Different ways of locating and fingering Major Thirds in Seven Keys:
It is often said that one of the great difficulties of classical guitar is that the same notes, or chords, can be played with different fingers in different places; this is true BUT it is helpful to notice and experience that, in most cases, the patterns are the same, so that the fingers are really doing the same things but simply in a different place … but how to find that place? To increase awareness, the following exercises require that you first find and play the Lower note of the chord, and then reverse the process by finding and playing the upper note first:
Apply the principles of the last two examples in the next exercise ("Examples of Positions & Fingerings"):
1) play the first instance of the chord, then find its repetitions by first locating the lower note and allowing the know pattern automatically to locate the higher note;
2) play the first instance of the chord, then find its repetitions by first locating the higher note and allowing the known pattern automatically to locate the lower note;
Use this exercise to begin to assimilate which degrees of the scales particular notes are on in specific keys, so, for instance, the notes in bars 11 and 15 (of the main exercise) look identical BUT, in fact, they perform intrinsically different functions inasmuch as, in bar 11, the Major Third is built on the Dominant (“D” = degree 5 of the G Major scale), whereas in bar 15, it is built on the Tonic (“D” = degree 1 of the D Major scale) (the Fourth degree of a scale is called the Subdominant [more of that later]);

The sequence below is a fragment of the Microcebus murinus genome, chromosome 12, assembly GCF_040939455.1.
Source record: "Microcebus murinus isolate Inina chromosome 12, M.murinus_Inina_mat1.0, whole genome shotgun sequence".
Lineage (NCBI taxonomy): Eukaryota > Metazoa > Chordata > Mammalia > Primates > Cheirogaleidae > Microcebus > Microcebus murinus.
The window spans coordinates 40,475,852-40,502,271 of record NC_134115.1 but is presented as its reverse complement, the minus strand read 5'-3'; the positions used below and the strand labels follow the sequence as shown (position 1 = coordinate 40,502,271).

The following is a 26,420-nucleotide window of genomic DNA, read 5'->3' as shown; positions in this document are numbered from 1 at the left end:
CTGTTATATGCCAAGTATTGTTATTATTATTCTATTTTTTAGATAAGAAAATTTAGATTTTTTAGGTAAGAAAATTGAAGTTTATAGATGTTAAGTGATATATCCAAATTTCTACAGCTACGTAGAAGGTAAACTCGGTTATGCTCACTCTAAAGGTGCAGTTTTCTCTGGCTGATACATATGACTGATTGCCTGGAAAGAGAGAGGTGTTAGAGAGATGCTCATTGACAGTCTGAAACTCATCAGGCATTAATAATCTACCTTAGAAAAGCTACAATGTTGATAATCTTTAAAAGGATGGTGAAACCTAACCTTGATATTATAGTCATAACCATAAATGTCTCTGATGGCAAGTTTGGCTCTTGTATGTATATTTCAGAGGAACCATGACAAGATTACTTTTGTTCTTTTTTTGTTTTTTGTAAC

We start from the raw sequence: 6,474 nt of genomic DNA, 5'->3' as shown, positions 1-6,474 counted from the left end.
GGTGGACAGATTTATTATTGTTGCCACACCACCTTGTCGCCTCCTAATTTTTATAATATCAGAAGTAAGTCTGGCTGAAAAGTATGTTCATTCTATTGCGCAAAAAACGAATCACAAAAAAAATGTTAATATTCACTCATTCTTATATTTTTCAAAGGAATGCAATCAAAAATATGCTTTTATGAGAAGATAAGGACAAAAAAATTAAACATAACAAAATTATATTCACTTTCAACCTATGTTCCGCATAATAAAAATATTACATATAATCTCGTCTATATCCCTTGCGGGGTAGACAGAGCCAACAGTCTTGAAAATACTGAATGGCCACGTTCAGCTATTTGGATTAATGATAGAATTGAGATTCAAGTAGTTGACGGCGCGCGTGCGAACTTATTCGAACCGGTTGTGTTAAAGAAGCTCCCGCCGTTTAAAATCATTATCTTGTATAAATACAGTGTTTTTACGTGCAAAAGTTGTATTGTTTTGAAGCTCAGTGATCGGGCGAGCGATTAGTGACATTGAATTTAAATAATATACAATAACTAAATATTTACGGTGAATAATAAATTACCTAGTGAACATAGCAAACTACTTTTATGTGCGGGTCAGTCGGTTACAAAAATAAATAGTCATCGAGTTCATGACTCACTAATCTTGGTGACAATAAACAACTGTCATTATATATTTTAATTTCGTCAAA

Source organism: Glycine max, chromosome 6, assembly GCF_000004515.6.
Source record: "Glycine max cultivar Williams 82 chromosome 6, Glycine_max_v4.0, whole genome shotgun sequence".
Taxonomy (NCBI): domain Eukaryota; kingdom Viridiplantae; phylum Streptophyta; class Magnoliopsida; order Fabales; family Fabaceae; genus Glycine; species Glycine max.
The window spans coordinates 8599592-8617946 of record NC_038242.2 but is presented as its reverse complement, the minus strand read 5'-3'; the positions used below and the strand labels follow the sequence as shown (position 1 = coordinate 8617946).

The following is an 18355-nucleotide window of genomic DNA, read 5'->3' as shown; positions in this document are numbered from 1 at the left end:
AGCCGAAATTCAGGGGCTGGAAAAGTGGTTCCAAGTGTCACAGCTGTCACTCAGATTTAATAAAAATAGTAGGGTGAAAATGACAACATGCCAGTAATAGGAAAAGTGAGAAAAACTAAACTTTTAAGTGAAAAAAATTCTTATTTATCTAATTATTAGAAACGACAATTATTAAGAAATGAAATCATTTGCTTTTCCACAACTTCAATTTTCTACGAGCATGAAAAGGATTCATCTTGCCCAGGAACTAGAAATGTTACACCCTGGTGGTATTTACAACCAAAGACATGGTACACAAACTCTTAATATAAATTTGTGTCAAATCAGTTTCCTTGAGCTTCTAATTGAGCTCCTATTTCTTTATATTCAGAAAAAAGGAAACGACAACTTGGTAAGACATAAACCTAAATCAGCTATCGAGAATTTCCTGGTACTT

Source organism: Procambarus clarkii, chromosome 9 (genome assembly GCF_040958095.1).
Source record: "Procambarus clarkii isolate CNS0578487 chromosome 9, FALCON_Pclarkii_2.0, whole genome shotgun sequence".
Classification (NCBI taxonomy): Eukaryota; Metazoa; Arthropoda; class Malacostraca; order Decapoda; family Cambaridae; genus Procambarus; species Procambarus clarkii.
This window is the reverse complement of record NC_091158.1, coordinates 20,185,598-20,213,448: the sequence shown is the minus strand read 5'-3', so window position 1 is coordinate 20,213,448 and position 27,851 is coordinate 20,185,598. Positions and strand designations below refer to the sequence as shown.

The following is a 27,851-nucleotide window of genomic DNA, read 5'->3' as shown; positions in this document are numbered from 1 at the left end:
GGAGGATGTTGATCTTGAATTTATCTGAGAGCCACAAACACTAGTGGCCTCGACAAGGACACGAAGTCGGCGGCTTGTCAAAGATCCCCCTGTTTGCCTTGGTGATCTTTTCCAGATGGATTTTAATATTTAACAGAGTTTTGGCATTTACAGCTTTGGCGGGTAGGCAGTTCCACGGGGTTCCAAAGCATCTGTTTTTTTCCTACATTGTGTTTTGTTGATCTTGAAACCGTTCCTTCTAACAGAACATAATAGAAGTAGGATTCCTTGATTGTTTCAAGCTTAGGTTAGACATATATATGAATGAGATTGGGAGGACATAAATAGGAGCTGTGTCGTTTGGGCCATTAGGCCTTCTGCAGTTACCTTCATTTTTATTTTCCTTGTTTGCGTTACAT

Base your fingerings on the following EXAMPLE:
in Bar 1 of the next example, the given position is “V”, the chord is the Major Third “C/E”.
In Position V, which of the two notes can you most easily locate, the “C”, or the “E” …? … If you choose the “E”, finger 3 should automatically present itself to play that “E” in Position V, and, since you know the pattern for the Major Third, finger 4 should follow suit … then, while continuing to CONCENTRATE on the sound of that interval, play the repetitions while substituting the alternative fingerings which will take you to the further two positions from where that chord can be played on those frets;
at that point, a new Position is given for the SAME chord: Position II … the most immediate note-recognition at that Position would be for the “E” with 1 and, as you are now familiar with both the chord and the Pattern, the rest will be child’s play:
Once you have absorbed the principles of this example, proceed with the following exercise, at first adhering to the advocated fingerings but, eventually choosing your own, ad lib, in a free-for-all; always try to remember to assess where the root note of each chord situates itself in the given key (i.e. Tonic, Subdominant, or Dominant - for the moment, only concentrate on those three degrees: 1 - 4 - and 5):
Work through the last exercise thoroughly, just a couple of times, then leave it for a day or two; when resuming it, judge how well you have mastered the concept of the Major Third with the five different string combinations in the various positions, fingerings, and in different keys; you will probably find that the flattened notes are a little trickier to find … now is the time to consolidate those.
Next: a “Vicious” Circle in Major Thirds
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